With these compelling contributions, it is important to be aware of the significant challenges that pose a threat to our industry. One of the biggest obstacles in Alaska is the expanding regulatory blanket being posed by the federal administration. Coupled with this is the vast amount of lands controlled by the federal government and potentially closed to transportation and development. This is especially onerous in Alaska and can have a profound negative impact. Examples like significant permitting and regulatory delays; increasing numbers and reach of new unreasonable regulations that do not correct existing problems or further enhance the environment yet do burden the mining industry; and Executive Orders insisting on regulatory control without authority brought by statutory action by Congress.
Federal challenges alone are enough to negatively impact the industry. Combine them with a multi-year trend of low commodity prices impacting existing operations and exploration in further and new projects, and the industry faces barriers that require a great deal of capital, and even more patience, to bring new mines online.
Despite the factors that reduce the industry’s ability to flourish economically, the State of Alaska has decided now is a good time to increase the total government contributions mining pays in Alaska. Please don’t get me wrong: Alaska is experiencing a serious budget crisis that requires meaningful, long-term solutions to restore the State’s financial well-being. It is the position of AMA that the State cannot and should not return to existing revenue sources, i.e., the resource and economic development industries that currently pay specific industry taxes to the State. Alaska’s solutions must come from broad-based efforts that, regardless of industry conditions and external factors, are equitable and shared by all those who rely on government services. Also, the State of Alaska should keep its eye on the prize: just one more mine coming into operation would increase the industry’s government contributions by millions. We all know diversifying the economic portfolio is important, and we should remain focused on making that a reality.
In addition to the State’s taxation regime being closely examined, local governments too are reviewing the ability to impose special taxes on industry. Severance taxes, which are entirely separate from the local borough or municipality’s assessment of property taxes, levy a tax on a mining operation that while within a local government boundary, is actually taxing resources that the local government does not own. This is an inappropriate taxation regime that poses dangerous threats on an operation’s ability to operate and expand mine life, and is just one more challenge our already stressed industry is fighting.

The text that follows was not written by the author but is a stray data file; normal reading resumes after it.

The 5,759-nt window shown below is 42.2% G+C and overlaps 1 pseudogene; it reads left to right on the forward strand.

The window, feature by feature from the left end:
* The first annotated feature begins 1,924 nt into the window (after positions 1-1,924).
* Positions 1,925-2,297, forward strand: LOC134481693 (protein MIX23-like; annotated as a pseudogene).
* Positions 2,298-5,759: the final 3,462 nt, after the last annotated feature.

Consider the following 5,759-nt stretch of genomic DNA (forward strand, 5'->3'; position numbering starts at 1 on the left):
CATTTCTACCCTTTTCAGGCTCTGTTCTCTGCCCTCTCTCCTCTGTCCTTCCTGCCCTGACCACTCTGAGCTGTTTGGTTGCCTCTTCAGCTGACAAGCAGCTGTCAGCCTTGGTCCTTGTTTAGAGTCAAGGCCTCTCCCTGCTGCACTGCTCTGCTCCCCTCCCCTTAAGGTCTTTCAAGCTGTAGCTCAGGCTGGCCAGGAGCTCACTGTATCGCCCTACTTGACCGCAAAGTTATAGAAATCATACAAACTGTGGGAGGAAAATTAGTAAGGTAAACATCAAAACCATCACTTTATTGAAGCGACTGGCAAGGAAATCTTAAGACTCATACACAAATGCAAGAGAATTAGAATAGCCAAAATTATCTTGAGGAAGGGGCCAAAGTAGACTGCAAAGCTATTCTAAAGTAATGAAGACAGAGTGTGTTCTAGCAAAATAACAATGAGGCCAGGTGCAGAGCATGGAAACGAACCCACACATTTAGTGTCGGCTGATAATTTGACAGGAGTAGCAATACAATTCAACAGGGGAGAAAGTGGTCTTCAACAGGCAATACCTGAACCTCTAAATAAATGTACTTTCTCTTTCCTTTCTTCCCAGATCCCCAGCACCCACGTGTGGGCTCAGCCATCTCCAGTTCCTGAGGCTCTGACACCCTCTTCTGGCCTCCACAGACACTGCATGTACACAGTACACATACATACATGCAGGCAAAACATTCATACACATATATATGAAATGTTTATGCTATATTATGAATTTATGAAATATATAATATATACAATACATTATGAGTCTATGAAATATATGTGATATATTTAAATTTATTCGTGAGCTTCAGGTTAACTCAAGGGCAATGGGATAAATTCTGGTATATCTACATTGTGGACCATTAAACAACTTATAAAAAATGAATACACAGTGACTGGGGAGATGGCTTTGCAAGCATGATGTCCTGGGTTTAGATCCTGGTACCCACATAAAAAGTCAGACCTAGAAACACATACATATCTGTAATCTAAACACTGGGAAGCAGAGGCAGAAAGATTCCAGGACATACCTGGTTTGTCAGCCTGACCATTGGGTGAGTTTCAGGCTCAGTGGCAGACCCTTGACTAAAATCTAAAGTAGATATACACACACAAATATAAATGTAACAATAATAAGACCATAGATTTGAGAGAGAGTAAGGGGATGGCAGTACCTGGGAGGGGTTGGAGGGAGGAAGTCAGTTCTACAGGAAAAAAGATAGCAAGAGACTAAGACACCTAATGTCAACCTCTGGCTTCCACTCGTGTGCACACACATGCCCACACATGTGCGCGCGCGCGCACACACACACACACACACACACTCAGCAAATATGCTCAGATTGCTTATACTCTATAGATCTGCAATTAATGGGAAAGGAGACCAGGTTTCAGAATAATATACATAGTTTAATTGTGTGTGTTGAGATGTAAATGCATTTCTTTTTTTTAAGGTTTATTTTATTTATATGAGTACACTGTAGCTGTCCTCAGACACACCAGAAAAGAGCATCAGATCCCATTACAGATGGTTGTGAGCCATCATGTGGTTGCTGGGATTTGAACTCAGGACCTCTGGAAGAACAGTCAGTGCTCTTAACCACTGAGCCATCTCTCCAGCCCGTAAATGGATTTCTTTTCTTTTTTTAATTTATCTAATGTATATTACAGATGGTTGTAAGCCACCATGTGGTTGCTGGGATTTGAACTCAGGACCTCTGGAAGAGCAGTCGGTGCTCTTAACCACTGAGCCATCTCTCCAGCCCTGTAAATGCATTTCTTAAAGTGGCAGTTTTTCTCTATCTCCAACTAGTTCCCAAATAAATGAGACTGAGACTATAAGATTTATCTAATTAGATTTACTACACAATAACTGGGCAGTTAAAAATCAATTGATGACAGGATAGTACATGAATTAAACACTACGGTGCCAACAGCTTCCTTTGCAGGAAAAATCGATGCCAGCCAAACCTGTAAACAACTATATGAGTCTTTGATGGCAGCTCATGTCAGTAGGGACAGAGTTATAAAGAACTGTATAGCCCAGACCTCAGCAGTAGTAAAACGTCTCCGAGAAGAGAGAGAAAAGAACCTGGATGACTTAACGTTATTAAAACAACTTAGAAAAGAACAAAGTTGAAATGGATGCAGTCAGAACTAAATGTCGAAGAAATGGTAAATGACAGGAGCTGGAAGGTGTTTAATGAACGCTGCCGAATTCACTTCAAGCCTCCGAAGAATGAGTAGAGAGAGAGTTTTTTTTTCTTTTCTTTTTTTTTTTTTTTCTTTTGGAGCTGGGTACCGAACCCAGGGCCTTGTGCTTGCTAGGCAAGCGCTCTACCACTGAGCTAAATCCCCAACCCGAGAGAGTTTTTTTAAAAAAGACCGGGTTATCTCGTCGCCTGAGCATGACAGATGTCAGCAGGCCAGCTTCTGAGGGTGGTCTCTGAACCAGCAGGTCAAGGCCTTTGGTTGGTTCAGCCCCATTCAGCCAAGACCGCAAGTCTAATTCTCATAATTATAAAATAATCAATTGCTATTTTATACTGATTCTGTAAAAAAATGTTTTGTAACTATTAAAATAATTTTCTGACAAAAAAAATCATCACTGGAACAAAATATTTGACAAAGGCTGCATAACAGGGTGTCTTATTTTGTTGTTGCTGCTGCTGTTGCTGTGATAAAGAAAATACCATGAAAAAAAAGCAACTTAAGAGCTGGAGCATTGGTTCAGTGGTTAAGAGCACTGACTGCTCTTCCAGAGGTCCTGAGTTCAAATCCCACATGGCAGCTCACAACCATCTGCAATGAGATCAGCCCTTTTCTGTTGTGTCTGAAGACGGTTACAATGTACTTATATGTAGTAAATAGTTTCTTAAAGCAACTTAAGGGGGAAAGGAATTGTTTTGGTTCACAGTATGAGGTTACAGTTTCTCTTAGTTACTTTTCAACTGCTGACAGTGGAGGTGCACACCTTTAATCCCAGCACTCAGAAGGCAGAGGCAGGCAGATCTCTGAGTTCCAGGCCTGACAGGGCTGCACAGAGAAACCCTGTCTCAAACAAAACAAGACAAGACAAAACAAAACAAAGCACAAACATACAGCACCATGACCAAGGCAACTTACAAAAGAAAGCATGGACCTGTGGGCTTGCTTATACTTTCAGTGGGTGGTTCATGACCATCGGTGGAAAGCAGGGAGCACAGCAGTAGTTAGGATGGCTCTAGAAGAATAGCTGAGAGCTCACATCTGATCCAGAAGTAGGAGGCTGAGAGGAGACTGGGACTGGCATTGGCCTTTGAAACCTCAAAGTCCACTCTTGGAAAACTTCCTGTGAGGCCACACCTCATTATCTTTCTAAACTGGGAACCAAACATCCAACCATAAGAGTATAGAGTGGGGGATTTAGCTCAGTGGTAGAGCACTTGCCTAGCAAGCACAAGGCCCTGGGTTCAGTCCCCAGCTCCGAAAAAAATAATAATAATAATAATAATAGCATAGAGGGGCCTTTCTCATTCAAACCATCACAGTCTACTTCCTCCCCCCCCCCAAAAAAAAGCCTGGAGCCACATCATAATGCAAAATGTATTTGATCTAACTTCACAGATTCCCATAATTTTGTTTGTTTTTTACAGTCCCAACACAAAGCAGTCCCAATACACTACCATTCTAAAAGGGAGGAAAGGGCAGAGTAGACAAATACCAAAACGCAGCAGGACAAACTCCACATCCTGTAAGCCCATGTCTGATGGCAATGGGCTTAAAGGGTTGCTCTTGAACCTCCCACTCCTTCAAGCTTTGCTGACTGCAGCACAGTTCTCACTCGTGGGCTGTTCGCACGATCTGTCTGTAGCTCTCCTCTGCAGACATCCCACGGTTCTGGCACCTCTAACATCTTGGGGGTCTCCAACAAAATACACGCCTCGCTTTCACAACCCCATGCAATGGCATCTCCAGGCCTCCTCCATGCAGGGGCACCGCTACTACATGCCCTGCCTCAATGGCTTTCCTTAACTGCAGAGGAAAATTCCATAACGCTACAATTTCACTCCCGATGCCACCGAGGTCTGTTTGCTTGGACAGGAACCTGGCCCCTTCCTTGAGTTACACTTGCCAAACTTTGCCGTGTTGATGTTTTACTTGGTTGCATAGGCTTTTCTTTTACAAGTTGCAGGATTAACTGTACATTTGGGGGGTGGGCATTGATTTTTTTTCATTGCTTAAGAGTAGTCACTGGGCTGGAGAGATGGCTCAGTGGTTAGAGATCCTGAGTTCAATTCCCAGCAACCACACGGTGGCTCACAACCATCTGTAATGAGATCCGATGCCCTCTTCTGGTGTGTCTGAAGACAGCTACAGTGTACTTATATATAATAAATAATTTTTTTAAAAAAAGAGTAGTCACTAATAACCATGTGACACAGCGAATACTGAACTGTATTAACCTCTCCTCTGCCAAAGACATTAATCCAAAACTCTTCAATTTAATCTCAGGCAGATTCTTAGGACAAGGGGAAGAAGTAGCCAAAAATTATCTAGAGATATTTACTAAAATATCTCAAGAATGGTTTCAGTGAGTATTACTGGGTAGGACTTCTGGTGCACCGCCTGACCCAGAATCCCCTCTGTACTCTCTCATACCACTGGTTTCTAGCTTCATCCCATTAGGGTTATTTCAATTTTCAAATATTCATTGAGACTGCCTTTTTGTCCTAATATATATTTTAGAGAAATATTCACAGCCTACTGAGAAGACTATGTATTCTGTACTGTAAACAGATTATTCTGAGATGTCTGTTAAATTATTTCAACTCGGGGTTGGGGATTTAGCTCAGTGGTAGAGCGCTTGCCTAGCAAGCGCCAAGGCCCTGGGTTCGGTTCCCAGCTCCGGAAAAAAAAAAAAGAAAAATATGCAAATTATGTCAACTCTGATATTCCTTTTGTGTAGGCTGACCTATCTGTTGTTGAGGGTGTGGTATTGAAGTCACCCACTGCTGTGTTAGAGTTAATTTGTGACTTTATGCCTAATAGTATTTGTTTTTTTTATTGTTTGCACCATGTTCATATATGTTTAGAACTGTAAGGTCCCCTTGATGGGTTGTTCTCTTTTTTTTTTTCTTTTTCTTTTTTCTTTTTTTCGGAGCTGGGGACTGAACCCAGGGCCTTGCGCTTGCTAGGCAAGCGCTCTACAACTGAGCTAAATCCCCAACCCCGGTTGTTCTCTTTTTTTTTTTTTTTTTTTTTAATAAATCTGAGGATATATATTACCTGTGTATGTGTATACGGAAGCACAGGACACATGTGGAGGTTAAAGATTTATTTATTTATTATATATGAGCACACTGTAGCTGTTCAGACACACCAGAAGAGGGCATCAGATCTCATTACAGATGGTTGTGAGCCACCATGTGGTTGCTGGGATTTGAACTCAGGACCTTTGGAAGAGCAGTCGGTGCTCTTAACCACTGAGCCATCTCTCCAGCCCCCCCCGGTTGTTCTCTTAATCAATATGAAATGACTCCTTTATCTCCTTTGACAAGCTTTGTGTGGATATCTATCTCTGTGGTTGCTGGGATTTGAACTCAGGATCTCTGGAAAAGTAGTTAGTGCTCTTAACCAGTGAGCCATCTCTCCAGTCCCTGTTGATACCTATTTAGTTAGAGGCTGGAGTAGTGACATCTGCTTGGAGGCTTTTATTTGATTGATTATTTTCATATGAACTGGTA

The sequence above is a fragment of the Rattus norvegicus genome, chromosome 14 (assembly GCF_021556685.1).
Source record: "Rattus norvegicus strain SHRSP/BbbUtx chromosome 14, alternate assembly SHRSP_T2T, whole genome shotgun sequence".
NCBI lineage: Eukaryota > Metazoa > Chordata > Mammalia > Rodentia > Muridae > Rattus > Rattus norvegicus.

Resilient, Innovative, and Proud
Despite these challenges, Alaska’s mining industry is resilient, innovative, and proud. Our six large operating mines, dozens of development projects, sand and gravel operations, and hundreds of small placer mines—as well as the support industry that services the mines—are all willing to continue working hard to ensure our industry remains safe, environmentally responsible, and a good economic partner to Alaskans.
In 2016 we will celebrate some big birthdays in the mining industry. The Pogo Mine near Delta Junction celebrated its 10th Anniversary of operation; the Fort Knox Mine in Fairbanks celebrated its 20th Anniversary, and Hecla Mining Company, owner of the Hecla Greens Creek Mine in Juneau, celebrates its company’s 125th Anniversary. These mark extensive timelines of hugely successful Alaska mining operations, all containing hundreds of Alaskans working safely and responsibly each day. At AMA’s Annual Convention November 6-12, we will celebrate these milestones with a look at each operation’s past, present, and future. This is truly a thing to celebrate, and we look forward to sharing more accomplishments with you readers in the years to come.
Deantha Crockett is the Executive Director of the Alaska Miners Association, which advocates for and promotes responsible mineral development in the state of Alaska. She was born and raised in Alaska and came to AMA from the Resource Development Council, where she led issues and policy for the mining and tourism industries for seven years.
This article first appeared in the November 2016 print edition of Alaska Business Monthly.